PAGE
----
Water composition might be broadly similar, but the approach to brewing and beer style is vastly different throughout Europe and North America.
Carnot wrote:
Mon Oct 30, 2017 10:00 pm
RO seems to have gotten hold in the belief that you can replicate a water profile anywhere in the world. This is what the big brewers (and soft drink manufacturers) do to make a beer taste the same wherever it is brewed, and some homebrewers are following suit.
Given that replicating established beers and styles from around the globe is quite popular, this would be a good method would it not? and one that has been proven to work.

Surely, it is all a matter of choice?

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Re: Water Analyses and Treatment

Post by london_lhr » Mon Oct 30, 2017 11:40 pm

RO seems to have gotten hold in the belief that you can replicate a water profile anywhere in the world.
You do not really want to replicate a specific water profile!
You need to decide what beer you want to brew and the style of beer will determine malt forward or hop forward.
This in turn determines your water profile to be chloride biased or sulphate biased.
The alkalinity of the water acts as a buffer and can prevent the ideal mash pH of 5.2 - 5.6.
Once again, the style of beer would give an indication of the ideal alkalinity for that style.
So, all you really need to know is 1. Alkalinity of the water and treat according to the style of beer you want to brew.
2. Style of beer you are going to brew which will determine a chloride or sulphate bias in your water. Add salts accordingly based on your initial chloride and sulphates amounts as per your water test.
3. Calcium. Very important and the amount of preferred Calcium is also determined by the style of beer you are going to brew. Add salts to increase Calcium as per your initial water test. The amount of Calcium chloride or Calcium sulphate is determined by your beer style, chloride or sulphate biased!!

This is a very good read and gives an excellent insight into water treatment :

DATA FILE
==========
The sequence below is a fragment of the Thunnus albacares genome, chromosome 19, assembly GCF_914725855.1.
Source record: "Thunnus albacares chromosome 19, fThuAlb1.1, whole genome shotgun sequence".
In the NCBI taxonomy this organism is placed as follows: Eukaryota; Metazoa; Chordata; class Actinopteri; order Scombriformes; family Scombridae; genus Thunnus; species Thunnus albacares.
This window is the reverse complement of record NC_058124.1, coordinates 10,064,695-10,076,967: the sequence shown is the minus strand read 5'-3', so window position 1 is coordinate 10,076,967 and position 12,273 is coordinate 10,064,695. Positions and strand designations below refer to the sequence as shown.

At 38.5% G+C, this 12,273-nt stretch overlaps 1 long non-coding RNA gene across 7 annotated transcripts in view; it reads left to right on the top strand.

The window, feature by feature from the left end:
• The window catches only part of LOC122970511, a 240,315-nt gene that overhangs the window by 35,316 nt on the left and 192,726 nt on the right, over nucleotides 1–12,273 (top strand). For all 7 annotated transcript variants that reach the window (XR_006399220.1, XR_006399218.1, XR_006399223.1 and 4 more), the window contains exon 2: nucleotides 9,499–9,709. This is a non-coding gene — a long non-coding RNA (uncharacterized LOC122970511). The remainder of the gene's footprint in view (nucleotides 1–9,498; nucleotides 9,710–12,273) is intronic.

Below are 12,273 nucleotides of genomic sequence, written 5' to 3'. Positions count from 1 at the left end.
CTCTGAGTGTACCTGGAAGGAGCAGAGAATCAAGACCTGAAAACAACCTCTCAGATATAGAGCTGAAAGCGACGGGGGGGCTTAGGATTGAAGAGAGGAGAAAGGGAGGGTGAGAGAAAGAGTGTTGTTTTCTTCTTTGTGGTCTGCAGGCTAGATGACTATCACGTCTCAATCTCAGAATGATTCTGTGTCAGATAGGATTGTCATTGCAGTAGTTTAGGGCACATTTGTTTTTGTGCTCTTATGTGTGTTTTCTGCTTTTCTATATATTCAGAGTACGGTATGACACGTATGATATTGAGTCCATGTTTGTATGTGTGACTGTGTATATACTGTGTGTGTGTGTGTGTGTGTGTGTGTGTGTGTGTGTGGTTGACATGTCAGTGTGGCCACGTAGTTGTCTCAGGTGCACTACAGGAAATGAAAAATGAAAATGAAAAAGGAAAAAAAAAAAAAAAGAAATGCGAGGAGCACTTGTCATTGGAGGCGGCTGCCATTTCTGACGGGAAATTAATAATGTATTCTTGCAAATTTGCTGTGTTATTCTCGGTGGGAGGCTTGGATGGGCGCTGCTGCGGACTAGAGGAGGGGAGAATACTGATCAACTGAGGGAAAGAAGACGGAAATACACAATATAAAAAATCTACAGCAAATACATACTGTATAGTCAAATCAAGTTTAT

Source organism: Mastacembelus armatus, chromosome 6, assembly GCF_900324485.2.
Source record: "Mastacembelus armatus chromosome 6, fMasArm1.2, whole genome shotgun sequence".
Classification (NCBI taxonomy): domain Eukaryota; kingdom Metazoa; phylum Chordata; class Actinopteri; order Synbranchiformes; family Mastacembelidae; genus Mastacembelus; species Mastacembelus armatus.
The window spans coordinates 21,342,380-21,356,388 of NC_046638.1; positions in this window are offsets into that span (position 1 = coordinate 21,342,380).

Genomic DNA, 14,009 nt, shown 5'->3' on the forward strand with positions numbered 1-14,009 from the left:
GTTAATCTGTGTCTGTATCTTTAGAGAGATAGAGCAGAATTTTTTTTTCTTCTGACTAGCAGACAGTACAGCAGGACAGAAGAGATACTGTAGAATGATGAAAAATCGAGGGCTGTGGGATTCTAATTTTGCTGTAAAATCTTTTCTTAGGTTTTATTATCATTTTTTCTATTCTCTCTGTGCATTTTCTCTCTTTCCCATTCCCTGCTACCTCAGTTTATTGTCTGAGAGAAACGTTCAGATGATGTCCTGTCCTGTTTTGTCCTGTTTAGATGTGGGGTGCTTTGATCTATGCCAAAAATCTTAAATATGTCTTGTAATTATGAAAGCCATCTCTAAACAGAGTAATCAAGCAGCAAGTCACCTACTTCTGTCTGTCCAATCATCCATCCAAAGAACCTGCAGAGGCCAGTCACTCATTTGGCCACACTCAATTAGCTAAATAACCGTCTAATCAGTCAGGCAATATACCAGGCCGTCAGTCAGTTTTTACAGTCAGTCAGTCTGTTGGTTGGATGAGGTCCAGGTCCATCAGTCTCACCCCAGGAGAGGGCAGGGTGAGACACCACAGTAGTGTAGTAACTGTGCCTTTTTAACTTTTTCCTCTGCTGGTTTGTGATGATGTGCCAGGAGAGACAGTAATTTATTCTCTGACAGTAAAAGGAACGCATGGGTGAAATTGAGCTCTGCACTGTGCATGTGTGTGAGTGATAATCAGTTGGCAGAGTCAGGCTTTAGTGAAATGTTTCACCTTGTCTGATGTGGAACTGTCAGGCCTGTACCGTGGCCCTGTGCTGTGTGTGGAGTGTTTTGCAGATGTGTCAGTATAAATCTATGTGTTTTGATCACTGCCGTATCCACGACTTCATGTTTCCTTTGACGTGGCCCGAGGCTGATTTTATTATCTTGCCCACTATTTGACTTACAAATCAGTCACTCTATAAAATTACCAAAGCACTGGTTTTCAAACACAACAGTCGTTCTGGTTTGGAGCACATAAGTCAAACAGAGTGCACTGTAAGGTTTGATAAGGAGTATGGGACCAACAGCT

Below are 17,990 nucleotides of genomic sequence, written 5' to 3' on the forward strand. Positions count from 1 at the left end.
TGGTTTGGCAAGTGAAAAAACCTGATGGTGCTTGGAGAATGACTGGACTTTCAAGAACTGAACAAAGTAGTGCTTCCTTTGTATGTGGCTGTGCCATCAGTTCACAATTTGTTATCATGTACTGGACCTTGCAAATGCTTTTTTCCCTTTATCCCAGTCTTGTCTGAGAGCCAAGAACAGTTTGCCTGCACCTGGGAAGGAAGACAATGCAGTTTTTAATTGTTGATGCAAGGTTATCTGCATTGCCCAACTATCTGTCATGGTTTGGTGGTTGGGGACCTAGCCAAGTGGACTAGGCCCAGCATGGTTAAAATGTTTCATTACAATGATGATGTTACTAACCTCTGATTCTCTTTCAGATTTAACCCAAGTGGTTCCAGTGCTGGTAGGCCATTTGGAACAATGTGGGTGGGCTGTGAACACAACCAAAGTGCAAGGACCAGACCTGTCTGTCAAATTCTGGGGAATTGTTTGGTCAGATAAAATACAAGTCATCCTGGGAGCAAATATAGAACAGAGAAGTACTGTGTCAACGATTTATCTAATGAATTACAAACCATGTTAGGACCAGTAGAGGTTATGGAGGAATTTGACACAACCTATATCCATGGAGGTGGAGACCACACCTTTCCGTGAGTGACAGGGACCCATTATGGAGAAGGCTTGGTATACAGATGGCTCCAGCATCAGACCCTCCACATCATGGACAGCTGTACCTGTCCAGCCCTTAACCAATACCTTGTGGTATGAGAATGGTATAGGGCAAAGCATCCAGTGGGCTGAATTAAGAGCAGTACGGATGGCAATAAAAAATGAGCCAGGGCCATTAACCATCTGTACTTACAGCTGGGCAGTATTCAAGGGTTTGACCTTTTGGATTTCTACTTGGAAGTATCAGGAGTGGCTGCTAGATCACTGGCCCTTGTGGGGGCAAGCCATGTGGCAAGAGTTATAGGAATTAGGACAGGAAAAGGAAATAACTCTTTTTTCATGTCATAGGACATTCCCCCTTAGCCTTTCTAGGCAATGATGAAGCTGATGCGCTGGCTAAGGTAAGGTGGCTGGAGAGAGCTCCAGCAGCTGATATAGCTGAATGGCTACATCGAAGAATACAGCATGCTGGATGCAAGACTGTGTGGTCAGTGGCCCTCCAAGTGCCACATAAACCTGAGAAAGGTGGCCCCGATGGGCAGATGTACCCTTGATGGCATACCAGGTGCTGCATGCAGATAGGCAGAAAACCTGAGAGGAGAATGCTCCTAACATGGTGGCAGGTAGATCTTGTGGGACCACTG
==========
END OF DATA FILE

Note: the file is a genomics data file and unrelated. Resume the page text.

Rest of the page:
http://forum.craftbrewing.org.uk/viewto ... f=44&t=907

It is really not complicated..................................................
The Dengie

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Sadfield
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Re: Water Analyses and Treatment

Post by Sadfield » Tue Oct 31, 2017 8:11 am

Which is what RO users do, except instead of reducing alkalinity chemically and adjust salts, they strip and build from the ground up. It's quite a simple concept. Different approach to the same end result.

The question is whether you prefer all the extra water components in your beer, that have no relevance to the brewing process.

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IPA
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Re: Water Analyses and Treatment

Post by IPA » Tue Oct 31, 2017 8:43 am

Jim. Where is the can of worms smiley =D>
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Jim
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Re: Water Analyses and Treatment

Post by Jim » Tue Oct 31, 2017 9:28 am

IPA wrote:
Tue Oct 31, 2017 8:43 am
Jim. Where is the can of worms smiley =D>
Must get one of those. It would be soooo useful. :lol:
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Aleman
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Re: Water Analyses and Treatment

Post by Aleman » Tue Oct 31, 2017 11:20 am

Sadfield wrote:
Tue Oct 31, 2017 8:11 am
Which is what RO users do, except instead of reducing alkalinity chemically and adjust salts, they strip and build from the ground up. It's quite a simple concept. Different approach to the same end result.